Early prostate cancer symptoms that show in your pee and on the toilet

Early prostate cancer symptoms that show in your pee and on the toilet

Prostate cancer symptoms can be nonexistent for years as the disease is one that progresses slowly.

It’s helpful to take note of changing toilet habits, because prostate cancer symptoms can appear as an increased urge to pee or strain when you do so.

This happens when the cancer causes the prostate to become large enough to affect the bladder.

The NHS advises not to ignore such symptoms even though it doesn’t mean you may have prostate cancer.

One in eight men in the UK will get prostate cancer in their lifetime, but when diagnosed at its earliest stage, 100% of people will survive the disease for five years or more.

Leading urologist Petr Holy of Men’s Health Clinic in Kingston spoke to the Mirror to offer his insights into the key symptoms to spot when going to the toilet and how treatment works if you have been diagnosed.

Prostate cancer symptoms



Changed toilet habits can be a sign of prostate cancer

There are no obvious symptoms of the disease, but you should look out for certain signs when you go to the toilet.

About 78% of those diagnosed will survive for 10 or more years, but your chances of survival largely depend on how early you get diagnosed.

If you have any of the following seven symptoms, you should talk to your doctor about prostate-specific antigen screening.

“While changes in toilet habits can sometimes be a temporary issue caused by factors such as diet and lifestyle, they can also be one of the first signs of a prostate problem,” says Mr Holy.

“An urgent need to wee, more frequent trips to the toilet, a slow or interrupted flow and a feeling of still needing to urinate even when you have finished are among the most common red flags.

“It’s vital for men to be on alert for any of these changes and seek advice from an expert if it becomes a pattern.”

Other symptoms of prostate cancer

  • Trouble urinating
  • Decreased force in the stream of urine
  • Blood in urine
  • Blood in the semen
  • Bone pain
  • Losing weight without trying
  • Erectile dysfunction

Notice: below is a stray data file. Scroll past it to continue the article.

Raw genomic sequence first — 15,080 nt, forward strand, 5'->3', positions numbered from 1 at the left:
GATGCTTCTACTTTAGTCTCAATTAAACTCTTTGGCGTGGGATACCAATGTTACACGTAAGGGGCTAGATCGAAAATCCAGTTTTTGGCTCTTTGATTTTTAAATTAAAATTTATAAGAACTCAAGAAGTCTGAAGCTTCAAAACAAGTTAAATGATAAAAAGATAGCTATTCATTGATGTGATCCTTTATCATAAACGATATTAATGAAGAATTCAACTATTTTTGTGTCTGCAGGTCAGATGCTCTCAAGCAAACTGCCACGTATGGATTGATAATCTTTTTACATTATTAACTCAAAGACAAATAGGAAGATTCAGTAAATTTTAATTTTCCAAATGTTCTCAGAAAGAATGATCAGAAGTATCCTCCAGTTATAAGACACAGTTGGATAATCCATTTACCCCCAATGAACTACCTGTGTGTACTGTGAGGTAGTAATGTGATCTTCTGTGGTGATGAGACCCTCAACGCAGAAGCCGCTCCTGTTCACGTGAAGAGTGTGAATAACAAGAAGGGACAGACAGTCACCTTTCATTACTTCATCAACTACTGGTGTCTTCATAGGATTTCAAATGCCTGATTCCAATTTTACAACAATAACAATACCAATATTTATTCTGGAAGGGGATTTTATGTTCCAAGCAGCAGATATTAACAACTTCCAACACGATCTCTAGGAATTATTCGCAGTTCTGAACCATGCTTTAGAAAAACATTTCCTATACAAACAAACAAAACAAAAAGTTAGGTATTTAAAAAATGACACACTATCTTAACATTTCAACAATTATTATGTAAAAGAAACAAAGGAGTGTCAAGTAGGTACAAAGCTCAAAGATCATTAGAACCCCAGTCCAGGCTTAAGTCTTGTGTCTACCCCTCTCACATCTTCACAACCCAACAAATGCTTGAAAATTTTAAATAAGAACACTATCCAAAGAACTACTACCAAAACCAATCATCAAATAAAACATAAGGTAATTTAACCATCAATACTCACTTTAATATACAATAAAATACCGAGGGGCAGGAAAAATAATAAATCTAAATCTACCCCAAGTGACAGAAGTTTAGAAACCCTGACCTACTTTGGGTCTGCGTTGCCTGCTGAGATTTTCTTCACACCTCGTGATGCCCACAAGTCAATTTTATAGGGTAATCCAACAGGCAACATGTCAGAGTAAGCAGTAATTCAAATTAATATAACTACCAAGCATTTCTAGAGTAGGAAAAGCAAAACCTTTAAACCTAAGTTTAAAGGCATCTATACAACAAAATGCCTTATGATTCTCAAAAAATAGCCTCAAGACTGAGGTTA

Prostate cancer treatment



Illustration of benign prostatic hyperplasia. Hyperplasia is the excess growth of normal cells, which leads to the formation of nodules. Prostate enlargement tends to obstruct the urethra, the tube running through the centre of the prostate to the penis, resulting in urine retention. This condition usually occurs in men over 50. Treatment of more severe cases involves surgical removal of the prostate gland.

Treatment options and recommendations for prostate cancer depend on several factors, including the type and stage of cancer, possible side effects, and the patient’s preferences and overall health.

“Prostate cancer can be treated effectively if detected early enough and an early diagnosis often leads to a better outcome,” added Mr Holy.

According to the NHS : “Prostate cancer does not usually cause any symptoms until the cancer has grown large enough to put pressure on the tube that carries urine from the bladder out of the penis (urethra).”

As there is no way of knowing whether or not you have prostate cancer on your own, men are advised to see their GP if they show any symptoms of the disease.

Though they may not have prostate disease or cancer, it is best to get confirmation from a medical professional.

According to Prostate Cancer UK: “You may want to speak to your GP if you’re over 50, or over 45 if you have a family history of prostate cancer or are a black man, even if you don’t have any symptoms.

“These are all things that can increase your risk of prostate cancer.

“Your GP can give more information or tests if necessary.”

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